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Caucuses of the United States Congress

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A congressional caucus is a group of members of the United States Congress that meets to pursue common legislative objectives. Formally, caucuses are formed as Congressional Member Organizations (CMOs) through the United States House of Representatives and governed under the rules of that chamber. Caucuses are informal in the Senate, and unlike their House counterparts, Senate groups receive neither official recognition nor funding from the chamber. In addition to the term caucus, they are sometimes called coalitions, study groups, task forces, or working groups.[1]

This is a list of congressional CMOs of the United States Congress, as listed by the House Administration Committee as of June 3, 2019.[2] This article also contains a list of sponsoring Members for Congressional Staff Organizations (CSOs) as of June 11, 2019.[3]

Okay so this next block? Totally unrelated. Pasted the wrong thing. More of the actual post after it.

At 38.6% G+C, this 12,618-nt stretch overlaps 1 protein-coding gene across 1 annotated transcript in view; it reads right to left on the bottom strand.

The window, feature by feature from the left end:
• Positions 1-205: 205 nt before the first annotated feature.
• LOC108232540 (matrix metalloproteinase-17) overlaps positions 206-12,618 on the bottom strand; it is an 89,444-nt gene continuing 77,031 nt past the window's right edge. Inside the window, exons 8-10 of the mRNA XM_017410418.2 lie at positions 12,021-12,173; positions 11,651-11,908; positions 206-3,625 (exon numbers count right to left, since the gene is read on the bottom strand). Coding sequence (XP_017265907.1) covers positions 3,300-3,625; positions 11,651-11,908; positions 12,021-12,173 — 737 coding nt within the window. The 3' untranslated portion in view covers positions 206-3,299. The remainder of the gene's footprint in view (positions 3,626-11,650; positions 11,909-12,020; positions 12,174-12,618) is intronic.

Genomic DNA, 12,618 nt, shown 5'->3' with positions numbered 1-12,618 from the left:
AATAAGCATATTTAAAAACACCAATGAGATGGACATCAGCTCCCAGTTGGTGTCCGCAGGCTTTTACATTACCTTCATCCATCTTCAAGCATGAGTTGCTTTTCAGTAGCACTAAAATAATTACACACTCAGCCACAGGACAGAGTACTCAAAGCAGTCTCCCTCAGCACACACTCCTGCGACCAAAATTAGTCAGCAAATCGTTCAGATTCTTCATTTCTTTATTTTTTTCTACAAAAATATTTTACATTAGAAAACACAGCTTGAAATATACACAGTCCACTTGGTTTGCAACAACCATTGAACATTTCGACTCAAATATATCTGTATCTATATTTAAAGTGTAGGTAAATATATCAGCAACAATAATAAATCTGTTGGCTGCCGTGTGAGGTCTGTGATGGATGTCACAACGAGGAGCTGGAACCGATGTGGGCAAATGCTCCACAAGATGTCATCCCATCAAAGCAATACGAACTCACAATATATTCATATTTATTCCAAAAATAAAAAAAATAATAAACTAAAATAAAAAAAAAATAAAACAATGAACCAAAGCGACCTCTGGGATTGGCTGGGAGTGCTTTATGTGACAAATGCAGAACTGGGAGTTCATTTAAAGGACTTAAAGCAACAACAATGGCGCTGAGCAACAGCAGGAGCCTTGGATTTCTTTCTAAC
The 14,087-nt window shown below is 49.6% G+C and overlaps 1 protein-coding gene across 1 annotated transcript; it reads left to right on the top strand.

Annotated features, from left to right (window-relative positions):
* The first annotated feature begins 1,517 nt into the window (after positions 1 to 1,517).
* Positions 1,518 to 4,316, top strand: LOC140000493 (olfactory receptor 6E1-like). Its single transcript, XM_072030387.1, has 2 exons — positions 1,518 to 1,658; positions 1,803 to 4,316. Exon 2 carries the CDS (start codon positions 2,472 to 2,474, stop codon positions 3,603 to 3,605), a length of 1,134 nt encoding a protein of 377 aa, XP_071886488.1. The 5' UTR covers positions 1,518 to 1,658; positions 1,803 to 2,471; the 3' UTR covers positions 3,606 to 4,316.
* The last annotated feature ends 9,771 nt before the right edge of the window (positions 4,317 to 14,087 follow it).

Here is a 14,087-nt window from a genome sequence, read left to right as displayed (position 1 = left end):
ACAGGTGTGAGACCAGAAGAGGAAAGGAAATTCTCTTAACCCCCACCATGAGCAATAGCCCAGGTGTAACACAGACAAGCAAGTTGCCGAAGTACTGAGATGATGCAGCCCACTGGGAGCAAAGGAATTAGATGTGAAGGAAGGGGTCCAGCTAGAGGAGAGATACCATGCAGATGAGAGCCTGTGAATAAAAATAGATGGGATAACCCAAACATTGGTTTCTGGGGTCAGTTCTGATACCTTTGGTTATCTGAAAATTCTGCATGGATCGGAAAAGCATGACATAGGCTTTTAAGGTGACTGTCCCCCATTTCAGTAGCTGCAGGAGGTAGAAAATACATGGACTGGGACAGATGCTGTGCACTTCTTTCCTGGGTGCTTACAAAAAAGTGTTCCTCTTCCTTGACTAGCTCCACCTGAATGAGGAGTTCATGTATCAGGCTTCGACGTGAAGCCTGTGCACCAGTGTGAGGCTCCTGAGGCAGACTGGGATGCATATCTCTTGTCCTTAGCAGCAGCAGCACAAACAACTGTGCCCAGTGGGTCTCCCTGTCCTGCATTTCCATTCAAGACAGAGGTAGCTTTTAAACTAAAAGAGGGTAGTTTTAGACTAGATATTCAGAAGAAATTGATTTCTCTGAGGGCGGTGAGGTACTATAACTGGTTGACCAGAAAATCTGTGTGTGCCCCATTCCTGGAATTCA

Congressional Member Organizations (CMOs)Edit

0–9Edit

AEdit

BEdit

CEdit

DEdit

EEdit

FEdit

GEdit

HEdit

IEdit

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LEdit

MEdit

NEdit

OEdit

PEdit

REdit

SEdit

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UEdit

VEdit

WEdit

Congressional Staff Organizations (CSOs)Edit

See alsoEdit

ReferencesEdit

  1. ^ Glassman, Matthew E. (January 26, 2017), "Congressional Member Organizations: Their Purpose and Activities, History, and Formation" (PDF), CRS Report, Congressional Research Service, (#7-5700, R40683), retrieved March 28, 2017
  2. ^ "116th Congress Congressional Member Organizations (CMOs)" (PDF). United States House of Representatives. June 3, 2019. Retrieved June 15, 2019.
  3. ^ "116th Congress Congressional Staff Organizations (CSOs)" (PDF). United States House of Representatives. June 11, 2019. Retrieved June 15, 2019.